Lucky Me

I am feeling very lucky this week. I just returned from a rare event for me: a vacation.

It has been a family tradition to spend the 4th of July holiday week at a beach near St. Petersburg, Fla. Unfortunately, I’ve not been able to go the last two years and I was more than ready for the trip this year. If you’ve ever been to a Florida beach in the summer, you know to plan indoor activities because of rain or a bad case of sunburn. Summer afternoon showers and storms are a regular occurrence in the area and my skin color is somewhere between pale and paler, so there was a very good chance that either event would happen.

Michael Glancy (American, born 1950)
Stiletto Fusion (2007)
Blown glass with stiletto air-trap inclusions and engraved lenses, industrial plate glass, copper and silver
Museum Purchase with funds provided by the Collectors Circle
Artwork ©Michael Glancy

In searching for indoor activities, I was thrilled to find the Museum of Fine Arts (MFA), St. Petersburg currently has a studio art glass exhibition, Global + Local, Studio and Contemporary Glass on Florida‘s West Coast. It sounded like an ideal way to spend an afternoon. One problem: It never rained and thanks to a sunscreen level that matched my age (not 30, think higher) I didn‘t look like a lobster. On the last day of my vacation, I was actually peeved that it wasn’t raining or that I wasn’t in need of serious medical care. I knew I couldn’t leave without seeing the exhibit!

With more than 100 works, this exhibition is one of the most diverse art glass exhibitions ever presented at the Museum. The works are international in scope and are bursting with color and daring. This is art glass at its most magical.

All of the works, except for two, are from Pinellas County (Florida) collections, including the

Jay Musler (American, born 1949)
Cityscape (detail), about 1987
Blown and painted glass
Collection of The Stoffels Family
Artwork ©Jay Musler

Museum’s own. Global + Local conveys St. Petersburg’s emergence as a center for art glass and includes objects by talented area artists Duncan McClellan, Owen Pach, Chuck Boux, and Susan Gott. Marlene Rose’s Eternity Relic (2012), a timeless totem, is 10½ feet tall and is in front of the Museum on Beach Drive, serving as a beacon for the exhibition. This is the first time a glass sculpture has been placed on the MFA grounds.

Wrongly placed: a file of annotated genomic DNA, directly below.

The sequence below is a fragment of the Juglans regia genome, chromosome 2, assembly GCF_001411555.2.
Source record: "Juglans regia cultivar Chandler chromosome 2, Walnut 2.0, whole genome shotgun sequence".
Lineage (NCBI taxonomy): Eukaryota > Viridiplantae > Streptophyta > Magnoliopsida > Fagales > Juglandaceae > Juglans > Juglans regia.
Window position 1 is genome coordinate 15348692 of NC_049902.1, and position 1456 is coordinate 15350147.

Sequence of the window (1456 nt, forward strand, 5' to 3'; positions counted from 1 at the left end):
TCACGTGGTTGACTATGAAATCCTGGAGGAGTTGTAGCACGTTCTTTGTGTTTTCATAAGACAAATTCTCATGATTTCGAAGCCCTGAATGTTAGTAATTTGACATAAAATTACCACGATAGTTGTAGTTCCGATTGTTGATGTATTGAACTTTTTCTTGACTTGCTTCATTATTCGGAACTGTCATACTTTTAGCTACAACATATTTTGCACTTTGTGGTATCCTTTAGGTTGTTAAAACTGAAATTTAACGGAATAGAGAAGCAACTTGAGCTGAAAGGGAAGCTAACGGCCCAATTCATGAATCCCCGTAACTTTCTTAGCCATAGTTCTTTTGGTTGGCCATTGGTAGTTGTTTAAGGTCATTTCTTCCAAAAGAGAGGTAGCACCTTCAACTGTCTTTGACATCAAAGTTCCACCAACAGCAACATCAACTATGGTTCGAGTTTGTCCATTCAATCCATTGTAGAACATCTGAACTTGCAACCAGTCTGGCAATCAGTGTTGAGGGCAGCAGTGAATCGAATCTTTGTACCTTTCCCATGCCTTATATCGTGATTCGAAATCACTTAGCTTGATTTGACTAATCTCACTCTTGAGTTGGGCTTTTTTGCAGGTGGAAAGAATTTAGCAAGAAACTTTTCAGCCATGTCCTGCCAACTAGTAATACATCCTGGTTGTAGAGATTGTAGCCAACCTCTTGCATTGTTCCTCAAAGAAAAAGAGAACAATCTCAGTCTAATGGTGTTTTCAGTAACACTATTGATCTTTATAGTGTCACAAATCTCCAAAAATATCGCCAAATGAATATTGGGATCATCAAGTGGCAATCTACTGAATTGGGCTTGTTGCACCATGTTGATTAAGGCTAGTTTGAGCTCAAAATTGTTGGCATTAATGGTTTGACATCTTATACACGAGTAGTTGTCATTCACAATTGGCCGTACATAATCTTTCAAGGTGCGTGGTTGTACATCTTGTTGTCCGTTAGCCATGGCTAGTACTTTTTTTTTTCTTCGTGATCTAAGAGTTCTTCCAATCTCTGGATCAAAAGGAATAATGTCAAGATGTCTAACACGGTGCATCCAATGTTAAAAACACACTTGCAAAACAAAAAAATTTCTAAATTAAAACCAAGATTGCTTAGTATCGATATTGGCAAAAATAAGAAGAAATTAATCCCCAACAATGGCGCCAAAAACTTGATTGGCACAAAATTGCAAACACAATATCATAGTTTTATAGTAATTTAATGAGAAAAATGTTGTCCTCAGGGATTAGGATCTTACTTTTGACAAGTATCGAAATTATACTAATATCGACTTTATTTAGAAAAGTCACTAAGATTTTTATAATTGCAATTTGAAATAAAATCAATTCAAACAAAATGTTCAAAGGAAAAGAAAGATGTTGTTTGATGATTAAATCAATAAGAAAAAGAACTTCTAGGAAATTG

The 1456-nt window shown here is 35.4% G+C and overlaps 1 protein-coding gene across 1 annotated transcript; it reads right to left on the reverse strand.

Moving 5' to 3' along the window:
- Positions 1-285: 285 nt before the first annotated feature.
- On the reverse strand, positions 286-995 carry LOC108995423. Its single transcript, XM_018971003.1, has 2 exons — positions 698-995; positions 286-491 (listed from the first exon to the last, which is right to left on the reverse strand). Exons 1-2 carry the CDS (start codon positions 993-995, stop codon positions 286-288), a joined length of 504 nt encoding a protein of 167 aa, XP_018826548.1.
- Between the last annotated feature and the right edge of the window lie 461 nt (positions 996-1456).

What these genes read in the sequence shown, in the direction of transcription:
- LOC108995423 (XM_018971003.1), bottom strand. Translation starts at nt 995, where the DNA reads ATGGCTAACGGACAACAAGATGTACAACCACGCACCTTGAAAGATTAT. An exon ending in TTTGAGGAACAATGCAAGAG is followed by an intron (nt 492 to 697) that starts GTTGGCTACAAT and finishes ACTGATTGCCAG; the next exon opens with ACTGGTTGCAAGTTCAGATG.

Eighty-six artists are represented, including choice works by studio glass pioneers such as Harvey Littleton and Dale Chihuly. A wide array of other objects are by such internationally

William Morris (American, born 1957)
Artifact: Tooth (1995)
Blown glass
Collection of William R. and Hazel Hough
Artwork ©William Morris

respected artists as Philip Baldwin and Monica Guggisberg, Sonja Blomdahl, Dante Marioni, William Morris, Yoichi Ohira, Stephen Rolfe Powell, Richard Ritter, Judith Schaechter, Preston Singletary, Lino Tagliapietra, Bertil Vallien, and Toots Zynsky. Recent Museum acquisitions of important works by Therman Statom and Michael Glancy are also on view.

Global + Local is part of a nationwide celebration of the 50th anniversary of the Studio Glass Movement. The Art Alliance for Contemporary Glass has encouraged events and exhibitions, now numbering more than 160, across the country. Thanks to the generous participation of local collectors, Global + Local has transformed the Hazel Hough Wing.

The Global + Local exhibition was a once-in-a-lifetime opportunity for me to see glass work of this caliber up close and in person. Lucky me, it did not rain on my vacation and I did not suffer a severe sunburn. Even luckier, I did not leave St. Petersburg without visiting the MFA.

Global + Local: Studio and Contemporary Glass on Florida’s West Coast

Museum of Fine Arts, St. Petersburg

Through October 14

MFA Exhibitions Sponsored in part by The Stuart Society

All images by Thomas U. Gessler.

 


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